First Line: "If you're looking for bottom, this seems to be about as good a place as any—although I'd be the first to admit that the bottom has been a moving target in my dark and twisted, speed metal version of a Dickensian life."

Last Line: "I wake up each morning clearheaded and purposeful, grateful beyond words for the life I lead, and the promise of a new day"

I enjoyed this book for a couple major reasons. The first being I'm a big fan of Megadeth. Their music is one of my staples, something I listen to everyday. This book gives an immense amount of behind-the-scenes information about the band behind the music. Dave certainly holds nothing back when he talks about the people who've joined and subsequently left the band, the creation process, and how he feels about the music itself. For a fan of the band, this book is a treasure mine. The second reason I enjoyed this book is the look it gives into the life of Dave Mustaine. Despite fronting one of the most successful metal bands of all time, there doesn't really seem to be much information out there about him, beyond how he used to be in Metallica. He's had a really tough life, and it was interesting as fuck to read about all the shit he's done/lived through. I had no idea he was ever into Satanism, but he was. That was intriguing to read about.

Despite that all, there are downfalls to this book. Like all autobiographies, you're only getting a single point-of-view. While Mustaine is quick to admit how much of a cocksucker he's been at times, all the information is still going to be biased. From his words, it would seem like his expulsion from Metallica was all on Lars and James, and came completely out of left field. I'm sure he'd done a lot of shit to bring it about; whether or not expulsion from the band was merited or not is beside the point. I'm not saying Mustaine is using this book to just blame all his problems on other people, not at all. But there are times when he comes across almost as a bit of a whiner. Not overly so, but it's still there. It's clear he's never forgiven Lars Ulrich and James Hetfield for booting him out of Metallica, and he brings that up countless times throughout the book. He may play nice with them now that they've all mellowed in their old age, but it's obvious he'll never forgive them.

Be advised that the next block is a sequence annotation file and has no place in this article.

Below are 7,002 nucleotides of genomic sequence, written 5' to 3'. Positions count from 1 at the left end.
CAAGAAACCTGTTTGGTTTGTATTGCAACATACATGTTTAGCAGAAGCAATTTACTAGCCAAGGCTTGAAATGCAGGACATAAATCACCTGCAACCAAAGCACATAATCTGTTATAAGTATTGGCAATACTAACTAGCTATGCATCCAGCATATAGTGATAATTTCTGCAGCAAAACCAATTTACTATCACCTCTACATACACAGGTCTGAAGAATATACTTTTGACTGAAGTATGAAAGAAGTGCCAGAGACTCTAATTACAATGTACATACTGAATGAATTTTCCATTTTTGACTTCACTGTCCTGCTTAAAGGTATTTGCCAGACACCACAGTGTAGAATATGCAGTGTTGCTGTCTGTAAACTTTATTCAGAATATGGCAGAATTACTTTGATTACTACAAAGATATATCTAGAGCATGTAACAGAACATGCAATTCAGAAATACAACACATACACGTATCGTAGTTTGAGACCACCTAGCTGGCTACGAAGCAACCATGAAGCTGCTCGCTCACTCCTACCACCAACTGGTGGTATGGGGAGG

Even with his words, his side of all the stories, he comes off as, to put it bluntly, an asshole. But that doesn't lessen the impact of the book. Lots of people are assholes; doesn't mean they haven't led interesting lives. And an interesting life Dave Mustaine has lived.